Mastodon REVIEW: Consider the Conversation 2: Stories about Cure, Relief, and Comfort ~ Pallimed

Sunday, December 28, 2014

REVIEW: Consider the Conversation 2: Stories about Cure, Relief, and Comfort

by Beth Budinger Fahlberg PhD, RN, CHPN

A physician, when asked how he wants to live at the end-of-life, states “I want to die in my own bed in my bedroom, holding my wife.” Yet how do most Americans die? In a hospital room after prolonged multi-system health issues, with a seemingly endless series of hospitalizations, procedures, tests, treatments and medications, and self-care regimens.

This discrepancy between the “ideal” view of death and the reality of death in America today is the challenge explored in the new award-winning documentary, Consider the Conversation 2: Stories about Cure, Relief, and Comfort. This is the second film by Michael Bernhagen and Terry Kaldhusdal, who produced Consider the Conversation: A Documentary on a Taboo Subject in 2011.

Over the course of Consider the Conversation 2 (CTC2), we learn from physicians and patients about the importance of communication in navigating the uncertainties and the many decisions associated with chronic serious illness. Palliative care and communication are forefront in this movie, which includes interviews with Palliative Medicine experts including Diane Meier, James Tulsky, Anthony Galanos and Jim Cleary.

While the perspectives and information provided by these medical experts is a critical element of this film, the most powerful messages about communication come from the patients themselves:

  • Laura, whose journey through cancer treatment is prompting her to take care of things for her loved ones. She talks about cleaning out her basement and writing a note for her family: “Hopefully you will find this when I’m 94. But if not….” For Laura, statistics about her disease provide her with hope, and the motivation to achieve her goal of “being an old damn lady.”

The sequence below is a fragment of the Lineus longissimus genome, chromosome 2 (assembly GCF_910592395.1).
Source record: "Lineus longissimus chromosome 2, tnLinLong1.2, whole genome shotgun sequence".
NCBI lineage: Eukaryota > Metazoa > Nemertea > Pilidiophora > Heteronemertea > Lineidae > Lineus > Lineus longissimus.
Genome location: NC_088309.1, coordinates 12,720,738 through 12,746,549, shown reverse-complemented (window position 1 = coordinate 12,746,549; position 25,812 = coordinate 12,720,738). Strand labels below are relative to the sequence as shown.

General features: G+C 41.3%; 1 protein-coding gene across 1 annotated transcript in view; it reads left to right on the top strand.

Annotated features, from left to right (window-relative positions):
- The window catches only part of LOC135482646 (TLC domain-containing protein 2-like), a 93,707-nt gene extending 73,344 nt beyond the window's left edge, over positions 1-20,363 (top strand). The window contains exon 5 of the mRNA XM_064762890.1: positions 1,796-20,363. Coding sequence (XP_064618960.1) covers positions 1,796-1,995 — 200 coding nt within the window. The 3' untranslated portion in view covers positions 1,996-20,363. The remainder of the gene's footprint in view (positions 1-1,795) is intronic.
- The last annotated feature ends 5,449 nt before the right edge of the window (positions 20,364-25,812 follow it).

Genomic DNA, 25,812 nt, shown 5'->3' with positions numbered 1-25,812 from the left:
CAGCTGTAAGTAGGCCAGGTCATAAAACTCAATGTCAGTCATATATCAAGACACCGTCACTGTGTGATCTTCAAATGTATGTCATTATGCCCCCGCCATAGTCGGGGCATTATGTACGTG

• George, a federal highway administrator with lung cancer who is famous for his giant pumpkins. He faces his journey one day at a time. He didn’t want to look at the mortality tables for his disease, as he views himself as an individual, not a statistic. He just wants to know if something changes, but he doesn’t want the details.
  • Greg, a younger man with advanced cancer who doesn’t want to know anything about his disease. This is illustrated as his wife talks about how he had to look away when they were completing the disability claim form question “what do you have”. We see this couple at an advanced stage in Greg’s journey, just a week or two before his death. One of the most touching scenes in the movie is when he is talking with his two young daughters over the phone, sharing “magic kisses” with each other.

Each of these people has a unique way of thinking about their diagnosis and their future, and of coping. We see how their physician, Dr. Toby Campbell, at the University of Wisconsin, tailors how and what he communicates, based on what he knows about them, and what they want to know. The film concludes with a story by Robert Fulghum, from his classic book All I Really Need to Know I Learned in Kindergarten. Seeing this iconic storyteller is both a rare treat and a powerful reminder of the importance of relationships in advanced illness.

With the release of this film, a big-screen premiere was recently held at the Oconomowoc Arts Center, near Milwaukee. The highlight of this event was a panel discussion that included several people who were featured in the film. George was there. He is still growing big pumpkins, and going through more treatments, living one day at a time. Greg’s wife was also there, eloquently sharing about her husband and their experience, using these types of speaking opportunities to help her heal and move forward. Toby Campbell shared his perspectives on the film and on communication, while Jim Cleary challenged us to consider the language we use when communicating with patients. Do we use words of war, such as “fight” and “battle”? Or, do we use words that can instill more peace in our patients, such as “journey” during the ups and downs of serious illness? It was a memorable evening to celebrate a remarkable film.

So how can YOU see Consider the Conversation 2 and share it with others, to get the conversation going in your area?

CTC2 is being aired on PBS stations across the US. You can also purchase the DVD through Amazon via the CTC website. The DVD pricing is $30 for personal use, $200 for educational use.

Beth Fahlberg is a nursing educator, researcher, and author interested in palliative care in heart failure and evidence-based, innovative teaching and learning approaches. She enjoys spending time with her daughter and husband, and her three guinea pigs, at their home in Madison and their family's lakefront cottage in northern Wisconsin.

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